Explore the past with our great history books. In addition to The Underground Railroad, Kay Winter’s Voices series also includes Colonial Voices and Voices from the Oregon Trail.

   Machu Picchu by Christina Leaf     Voices from the Underground Railroad by Kay Winters

Baking with APLD

Listen, now is not the time to go on a diet. The holidays are staring us right in the face and the cold weather is making us layer up, so the time is right to experiment with all kinds of baking. The Aurora Public Library District can help! Instead of going out and buying tons of cookbooks you’ll only flip through once, check out up to ten cookbooks at a time for two weeks (+ two renewals on top of that = a potential month and a half of borrowing a book).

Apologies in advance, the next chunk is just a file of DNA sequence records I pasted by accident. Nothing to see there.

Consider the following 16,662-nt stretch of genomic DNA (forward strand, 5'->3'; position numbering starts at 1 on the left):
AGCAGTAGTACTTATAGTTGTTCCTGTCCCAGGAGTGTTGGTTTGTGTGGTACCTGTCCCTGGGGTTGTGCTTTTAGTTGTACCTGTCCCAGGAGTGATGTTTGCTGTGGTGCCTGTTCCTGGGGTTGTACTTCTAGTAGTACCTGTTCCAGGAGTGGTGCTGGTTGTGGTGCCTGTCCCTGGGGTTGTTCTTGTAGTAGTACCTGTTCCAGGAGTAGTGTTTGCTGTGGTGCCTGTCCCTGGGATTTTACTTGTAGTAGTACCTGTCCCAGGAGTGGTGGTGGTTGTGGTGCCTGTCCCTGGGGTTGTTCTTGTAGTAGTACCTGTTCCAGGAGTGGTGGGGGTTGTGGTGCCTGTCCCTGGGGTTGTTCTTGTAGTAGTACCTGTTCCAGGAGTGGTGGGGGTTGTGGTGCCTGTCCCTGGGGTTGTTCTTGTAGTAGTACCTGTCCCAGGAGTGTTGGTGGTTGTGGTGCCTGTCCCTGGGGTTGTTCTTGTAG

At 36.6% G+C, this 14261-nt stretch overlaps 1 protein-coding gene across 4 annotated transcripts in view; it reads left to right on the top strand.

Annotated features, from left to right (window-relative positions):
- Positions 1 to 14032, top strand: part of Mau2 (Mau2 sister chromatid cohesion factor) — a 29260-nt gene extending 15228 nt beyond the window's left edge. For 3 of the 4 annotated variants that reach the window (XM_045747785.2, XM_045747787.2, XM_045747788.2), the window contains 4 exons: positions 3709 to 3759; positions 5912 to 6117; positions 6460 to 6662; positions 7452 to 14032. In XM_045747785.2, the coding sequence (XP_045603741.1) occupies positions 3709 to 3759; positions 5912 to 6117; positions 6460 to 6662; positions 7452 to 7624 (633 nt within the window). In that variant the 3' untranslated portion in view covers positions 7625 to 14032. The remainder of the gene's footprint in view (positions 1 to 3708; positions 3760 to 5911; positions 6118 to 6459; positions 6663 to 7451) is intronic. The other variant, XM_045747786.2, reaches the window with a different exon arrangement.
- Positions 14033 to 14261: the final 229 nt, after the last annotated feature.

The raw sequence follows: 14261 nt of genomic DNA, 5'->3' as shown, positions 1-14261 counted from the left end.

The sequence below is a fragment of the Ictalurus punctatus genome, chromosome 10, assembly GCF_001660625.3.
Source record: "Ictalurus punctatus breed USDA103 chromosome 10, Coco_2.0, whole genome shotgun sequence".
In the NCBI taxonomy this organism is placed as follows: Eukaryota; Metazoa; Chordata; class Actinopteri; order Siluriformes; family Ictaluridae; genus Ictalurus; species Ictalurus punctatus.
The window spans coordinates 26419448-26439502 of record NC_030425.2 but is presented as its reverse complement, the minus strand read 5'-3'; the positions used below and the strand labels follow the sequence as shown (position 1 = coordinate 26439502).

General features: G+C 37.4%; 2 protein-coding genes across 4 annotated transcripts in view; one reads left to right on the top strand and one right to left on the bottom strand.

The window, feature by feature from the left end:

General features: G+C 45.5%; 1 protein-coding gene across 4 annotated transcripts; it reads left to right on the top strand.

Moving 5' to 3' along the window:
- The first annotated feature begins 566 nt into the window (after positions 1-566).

(Since I let you in on that little secret, you now have to bring me a sample of whatever it is you bake.)

The cookbooks begin on the nonfiction shelves with the call numbers 641. If you’re anything like me, you’ll easily get lost in the cookbooks, so it might be more fun for you to browse in person rather than going through our online catalog. But you can certainly do both! Personally, I can’t wait to check out American Cookie by Anne Byrn.

Maybe you’re looking to experiment with baking bread. We have all sorts of books with recipes for bakers of all levels.

 

Or maybe you want to start making more pies, tarts, or brownies. These might be some of the most underrated items of all the baked goods, in my opinion.